We have privatised the banking sector which was already largely quite efficient. Funding-wise this was quite meaningful, but in so far as economic efficiency is concerned, such privatisations did nothing if not reduce competition on the market. And without true competition there can be no true underlying economic gains.

When Midland Bank was given a full licence to compete with Bank of Valletta, Mid-Med and the smaller APS and Lombard, competition started being felt and local banks had to review their operations and pull up their socks to meet increased competition. When Mid-Med was sold to Midland Bank/HSBC, an important player disappeared from the market and instead of increasing competition, it was effectively reduced. The result is that while the banks are thriving as they make fatter margins thanks to scarce competition, the economy is floundering as it is not finding the necessary responsiveness to finance innovation that normally comes from capital-deficient SMEs.

In general, where we have privatised we have killed competition or sustained an existent monopoly that was transferred from public to private hands. This happened in the case of Maltapost, MIA, the
Freeport and the Lotto.

What we should be doing is privatising not primarily with a funding objective but with the objective of adding competition and efficiency throughout the economy. The government should be reviewing all those functions which can be performed by the private sector in a truly competitive environment and ensure that these are transferred out on the market. This would save money for the government and would give a better deal to the consumer, who presently still has to face the arrogance of monopoly suppliers irrespective of whether they are in public or private ownership.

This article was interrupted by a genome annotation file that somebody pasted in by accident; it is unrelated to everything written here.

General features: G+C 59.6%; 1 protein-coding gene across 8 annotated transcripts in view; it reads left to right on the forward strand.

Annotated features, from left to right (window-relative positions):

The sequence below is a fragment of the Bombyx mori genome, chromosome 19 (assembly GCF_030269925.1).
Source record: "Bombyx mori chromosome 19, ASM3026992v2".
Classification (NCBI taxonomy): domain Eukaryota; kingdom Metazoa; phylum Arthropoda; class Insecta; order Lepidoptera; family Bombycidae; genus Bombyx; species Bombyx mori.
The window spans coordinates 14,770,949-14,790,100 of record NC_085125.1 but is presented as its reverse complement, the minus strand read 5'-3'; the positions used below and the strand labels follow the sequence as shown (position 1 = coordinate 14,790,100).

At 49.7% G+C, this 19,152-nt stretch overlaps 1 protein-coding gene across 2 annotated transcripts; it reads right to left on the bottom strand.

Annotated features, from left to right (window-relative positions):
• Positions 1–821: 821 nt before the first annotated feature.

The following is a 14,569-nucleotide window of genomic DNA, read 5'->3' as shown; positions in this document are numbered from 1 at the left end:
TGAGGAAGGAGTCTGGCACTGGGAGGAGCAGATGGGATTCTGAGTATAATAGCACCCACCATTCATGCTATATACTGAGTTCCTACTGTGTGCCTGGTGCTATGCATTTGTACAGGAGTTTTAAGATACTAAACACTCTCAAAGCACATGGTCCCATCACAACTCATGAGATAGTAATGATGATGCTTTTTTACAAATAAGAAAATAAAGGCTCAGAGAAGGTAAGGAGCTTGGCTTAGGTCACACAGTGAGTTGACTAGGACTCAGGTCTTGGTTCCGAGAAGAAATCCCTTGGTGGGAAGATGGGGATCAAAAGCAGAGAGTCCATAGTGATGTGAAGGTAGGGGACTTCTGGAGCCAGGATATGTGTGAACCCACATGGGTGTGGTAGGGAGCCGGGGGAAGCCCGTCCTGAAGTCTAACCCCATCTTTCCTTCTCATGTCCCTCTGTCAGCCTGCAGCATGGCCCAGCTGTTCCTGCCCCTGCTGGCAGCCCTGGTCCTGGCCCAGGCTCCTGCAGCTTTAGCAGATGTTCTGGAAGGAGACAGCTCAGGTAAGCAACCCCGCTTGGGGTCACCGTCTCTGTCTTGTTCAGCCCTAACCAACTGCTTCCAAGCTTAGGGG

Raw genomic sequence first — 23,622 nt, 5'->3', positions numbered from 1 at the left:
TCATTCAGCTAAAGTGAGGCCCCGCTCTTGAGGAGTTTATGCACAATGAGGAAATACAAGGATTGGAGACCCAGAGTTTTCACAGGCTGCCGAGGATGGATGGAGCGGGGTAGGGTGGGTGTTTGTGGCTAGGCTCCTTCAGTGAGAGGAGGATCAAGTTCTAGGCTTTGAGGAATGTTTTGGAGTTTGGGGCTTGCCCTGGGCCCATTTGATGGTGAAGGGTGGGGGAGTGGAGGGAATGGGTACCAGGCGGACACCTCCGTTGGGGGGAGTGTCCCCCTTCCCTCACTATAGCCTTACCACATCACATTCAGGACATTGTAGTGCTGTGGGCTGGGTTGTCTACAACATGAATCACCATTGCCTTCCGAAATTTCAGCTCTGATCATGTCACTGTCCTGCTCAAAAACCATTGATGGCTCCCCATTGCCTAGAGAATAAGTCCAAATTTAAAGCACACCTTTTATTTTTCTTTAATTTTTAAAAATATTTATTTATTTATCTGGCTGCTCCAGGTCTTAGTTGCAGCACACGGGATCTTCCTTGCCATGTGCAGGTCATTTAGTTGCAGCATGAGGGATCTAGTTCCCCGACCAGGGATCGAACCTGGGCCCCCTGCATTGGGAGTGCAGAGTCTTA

And while we are at it, we should also review the rigidities that still strap our economy and give a very raw deal to the consumer. Let me cite just two examples. Why should we not liberalise shop opening hours? Once we have labour legislation protecting basic working conditions, why limit the freedom of shop-owners to give a better service to consumers by competing also on the basis of quality of service delivery through different opening hours?

Another case. What competition is there to switch bankers for borrowing requirements if this means signing expensive contract deeds re hypothecs and mortgages? Why does the financial regulator not set up a central organisation, similar to the Companies Registry, which would be the beneficiary of all hypothecs and mortgages and then pass on such benefits to the lending institution, thus simplifying switching of borrowing from bank to bank by avoiding the need to sign expensive deeds to cancel the old hypothecs and create new once in favour of the new bank?

There is so much we can do to upgrade the consumer’s quality of life, rather than constrain him/her to beg steal or borrow for gas supplies.